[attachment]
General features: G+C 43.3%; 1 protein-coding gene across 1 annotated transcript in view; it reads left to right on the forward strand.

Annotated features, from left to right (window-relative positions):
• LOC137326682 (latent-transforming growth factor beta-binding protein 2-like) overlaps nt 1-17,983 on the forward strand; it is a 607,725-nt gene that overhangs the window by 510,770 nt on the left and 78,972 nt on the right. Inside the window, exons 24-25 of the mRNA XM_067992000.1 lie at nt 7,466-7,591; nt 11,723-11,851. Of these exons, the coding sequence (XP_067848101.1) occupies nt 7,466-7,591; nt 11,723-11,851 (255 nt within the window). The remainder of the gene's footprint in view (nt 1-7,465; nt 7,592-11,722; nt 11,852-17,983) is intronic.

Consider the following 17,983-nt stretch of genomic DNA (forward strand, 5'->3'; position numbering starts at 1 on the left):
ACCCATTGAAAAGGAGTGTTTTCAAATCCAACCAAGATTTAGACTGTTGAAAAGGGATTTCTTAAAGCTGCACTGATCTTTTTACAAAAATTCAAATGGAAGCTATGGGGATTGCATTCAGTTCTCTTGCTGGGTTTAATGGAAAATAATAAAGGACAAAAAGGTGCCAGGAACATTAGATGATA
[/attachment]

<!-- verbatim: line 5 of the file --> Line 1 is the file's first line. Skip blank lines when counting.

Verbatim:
ACCCATTGAAAAGGAGTGTTTTCAAATCCAACCAAGATTTAGACTGTTGAAAAGGGATTTCTTAAAGCTGCACTGATCTTTTTACAAAAATTCAAATGGAAGCTATGGGGATTGCATTCAGTTCTCTTGCTGGGTTTAATGGAAAATAATAAAGGACAAAAAGGTGCCAGGAACATTAGATGATA